by W.H. Hudson.
Eland, 332 pp., £3.95, October 1982, 0 907871 25 9
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W.H. Hudson: A Biography 
by Ruth Tomalin.
Faber, 314 pp., £13.50, November 1982, 0 571 10599 8
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... down on him from forty yards. Death sentences have a great importance in Hudson’s work. They are as recurrent in the rural-descriptive writing as in the fiction, while stories such as ‘An Old Thorn’ and the startling ‘El Ombu’ are entirely founded on this motif. The idea makes an especially interesting appearance at the end of Far Away and Long Ago. When he was 16, Hudson tells us, he was ...

Diary

Tobias Jones: San Giovanni Rotondo

13 May 1999
... the arrow turned in the wind and embedded itself in the man’s forehead. The Bishop of Siponto was called on for advice, and when he arrived at the grotto he received a visitation from the Archangel Michael, who ordered him to consecrate a Christian altar on the site. It’s not known what happened to the man with the arrow in his forehead, but the result of his misadventure was the famous Santuario di ...
18 November 2010
Madame Bovary: Provincial Ways 
by Gustave Flaubert and Lydia Davis.
Penguin, 342 pp., £20, November 2010, 978 1 84614 104 1
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... Eugene Onegin. In his 1955 poem ‘On Translating Eugene Onegin’, Nabokov, addressing Pushkin, writes of turning ‘Your stanza patterned on a sonnet,/Into my honest roadside prose –/All thorn, but cousin to your rose.’ When Nabokov’s version of the poem came out in 1964, it was prose laid out in stanza form, and more woody stalk than thorn. Readers of the poem in English are best ...

Ireland at Swim

Denis Donoghue

21 April 1983
The Crane Bag Book of Irish Studies, 1977-1981 
edited by M.P. Hederman and R. Kearney, with a preface by Seamus Heaney.
Blackwater Press/Colin Smythe, 930 pp., £25, October 1982, 9780905471136
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A Colder Eye: The Modern Irish Writers 
by Hugh Kenner.
Knopf, 352 pp., $16.95, April 1983, 0 394 42225 2
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... do otherwise, living in Dublin since the violence started up again in Northern Ireland in 1968. Several of their colleagues are from the North: the poets Seamus Heaney, Seamus Deane, John Montague, Michael Longley. Deane, especially, has been important to them, arguing about Irish literature and the question of tradition, the North, the two languages, the available rhetorics. I have been reading The ...

Hormone Wars

A. Craig Copetas

23 April 1992
Crazy Cock 
by Henry Miller.
HarperCollins, 202 pp., £14.99, March 1992, 0 00 223943 4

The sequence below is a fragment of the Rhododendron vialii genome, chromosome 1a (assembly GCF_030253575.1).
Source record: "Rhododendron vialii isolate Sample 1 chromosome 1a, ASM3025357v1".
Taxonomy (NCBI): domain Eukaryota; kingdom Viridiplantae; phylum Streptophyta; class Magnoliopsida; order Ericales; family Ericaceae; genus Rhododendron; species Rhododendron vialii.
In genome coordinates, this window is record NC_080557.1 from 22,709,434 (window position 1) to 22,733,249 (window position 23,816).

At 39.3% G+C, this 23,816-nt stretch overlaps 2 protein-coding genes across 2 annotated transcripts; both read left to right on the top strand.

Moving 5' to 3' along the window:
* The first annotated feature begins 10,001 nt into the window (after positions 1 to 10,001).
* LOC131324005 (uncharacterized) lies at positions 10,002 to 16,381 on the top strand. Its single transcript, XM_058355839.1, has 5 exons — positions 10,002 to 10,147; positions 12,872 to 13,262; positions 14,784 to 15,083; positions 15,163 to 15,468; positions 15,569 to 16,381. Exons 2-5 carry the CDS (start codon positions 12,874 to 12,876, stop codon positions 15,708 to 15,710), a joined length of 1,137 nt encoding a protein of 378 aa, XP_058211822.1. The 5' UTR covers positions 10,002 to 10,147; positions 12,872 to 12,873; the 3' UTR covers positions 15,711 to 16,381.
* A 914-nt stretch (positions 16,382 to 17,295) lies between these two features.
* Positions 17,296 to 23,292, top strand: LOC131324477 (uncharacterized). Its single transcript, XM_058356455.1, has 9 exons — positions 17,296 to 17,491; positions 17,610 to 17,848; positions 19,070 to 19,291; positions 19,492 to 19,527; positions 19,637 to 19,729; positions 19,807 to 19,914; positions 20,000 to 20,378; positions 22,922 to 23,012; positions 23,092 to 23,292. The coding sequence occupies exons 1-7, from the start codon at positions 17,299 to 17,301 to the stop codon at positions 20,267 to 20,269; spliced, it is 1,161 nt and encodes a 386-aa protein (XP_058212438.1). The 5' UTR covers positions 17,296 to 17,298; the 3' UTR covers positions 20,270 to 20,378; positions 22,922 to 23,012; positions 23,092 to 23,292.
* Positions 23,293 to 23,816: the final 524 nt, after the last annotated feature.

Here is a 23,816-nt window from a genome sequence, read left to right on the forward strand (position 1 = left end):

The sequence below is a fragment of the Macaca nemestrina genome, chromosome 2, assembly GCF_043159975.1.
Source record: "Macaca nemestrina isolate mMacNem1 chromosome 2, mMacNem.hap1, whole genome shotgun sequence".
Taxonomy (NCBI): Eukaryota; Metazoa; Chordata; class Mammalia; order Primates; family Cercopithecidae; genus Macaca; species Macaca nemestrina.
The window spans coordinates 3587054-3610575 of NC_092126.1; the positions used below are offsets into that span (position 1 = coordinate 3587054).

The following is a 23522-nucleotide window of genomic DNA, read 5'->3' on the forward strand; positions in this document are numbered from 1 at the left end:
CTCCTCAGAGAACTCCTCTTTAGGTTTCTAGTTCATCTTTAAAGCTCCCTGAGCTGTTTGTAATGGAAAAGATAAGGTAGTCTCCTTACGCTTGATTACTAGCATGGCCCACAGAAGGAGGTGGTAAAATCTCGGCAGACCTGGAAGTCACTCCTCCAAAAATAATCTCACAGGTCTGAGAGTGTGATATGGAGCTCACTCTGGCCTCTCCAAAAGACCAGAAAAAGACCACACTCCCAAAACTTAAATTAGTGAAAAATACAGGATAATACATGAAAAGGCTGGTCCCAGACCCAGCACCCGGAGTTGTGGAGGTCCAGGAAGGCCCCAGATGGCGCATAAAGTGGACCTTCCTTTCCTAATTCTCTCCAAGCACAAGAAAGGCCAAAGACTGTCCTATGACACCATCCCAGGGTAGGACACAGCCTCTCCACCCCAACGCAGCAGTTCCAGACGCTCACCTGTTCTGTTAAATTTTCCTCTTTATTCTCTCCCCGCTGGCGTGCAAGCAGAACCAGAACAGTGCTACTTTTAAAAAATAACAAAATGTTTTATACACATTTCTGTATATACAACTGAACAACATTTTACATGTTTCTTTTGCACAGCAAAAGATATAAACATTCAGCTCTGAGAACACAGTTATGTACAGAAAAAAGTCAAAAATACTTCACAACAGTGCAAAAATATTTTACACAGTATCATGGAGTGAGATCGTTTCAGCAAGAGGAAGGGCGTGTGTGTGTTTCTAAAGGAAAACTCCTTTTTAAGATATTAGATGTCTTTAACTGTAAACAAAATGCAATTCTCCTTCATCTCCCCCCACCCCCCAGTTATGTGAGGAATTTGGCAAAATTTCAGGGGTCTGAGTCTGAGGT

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The Happiest Man Alive 
by Mary Dearborn.
HarperCollins, 368 pp., £18.50, July 1991, 0 00 215172 3
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... ! Managing editor: Alfred Perles; society editor: Anais Nin; sports editor: Charles Nordon (aka Lawrence Durrell); butter news editor: Walter Lowenfels; department of metaphysics and metapsychosis: Michael Fraenkel; fashion editor: Earl of Selvage (aka Henry Miller); and Lawrence Durrell and William Saroyan as the literary editors. As Dearborn notes in a wonderful chapter on life at the Villa Seurat ...

Don’t pick your nose

Hugh Pennington: Staphylococcus aureus

15 December 2005
... first clinical trial of the new antibiotic at Oxford was infected with it. Albert Alexander, a 43-year-old policeman, was suffering from a spreading infection of his face that had started with a rose thorn scratch. He had lost an eye and the infection had spread to his lungs and his shoulder. On 12 February 1941 he was injected with penicillin made by Howard Florey and his team. Alexander’s condition ...

Where the Apples Come From

T.C. Smout: What Makes an Oak Tree Grow

29 November 2007
Woodlands 
by Oliver Rackham.
Collins, 609 pp., £25, September 2006, 0 00 720243 1
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Beechcombings: The Narratives of Trees 
by Richard Mabey.
Chatto, 289 pp., £20, October 2007, 978 1 85619 733 5
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Wildwood: A Journey through Trees 
by Roger Deakin.
Hamish Hamilton, 391 pp., £20, May 2007, 978 0 241 14184 7
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The Wild Trees: What if the Last Wilderness Is above Our Heads? 
by Richard Preston.
Allen Lane, 294 pp., £20, August 2007, 978 1 84614 023 5
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... lime had mysteriously declined after the Bronze Age. Vera believes that oaks reproduced within light thorny thickets where animals could not get at them. Once they had grown up and overtopped the thorn they created an oak grove. They did not reproduce beneath themselves, but grew up in new thickets in the savannah, to which their acorns had been carried by jays. Eventually, a grove would collapse ...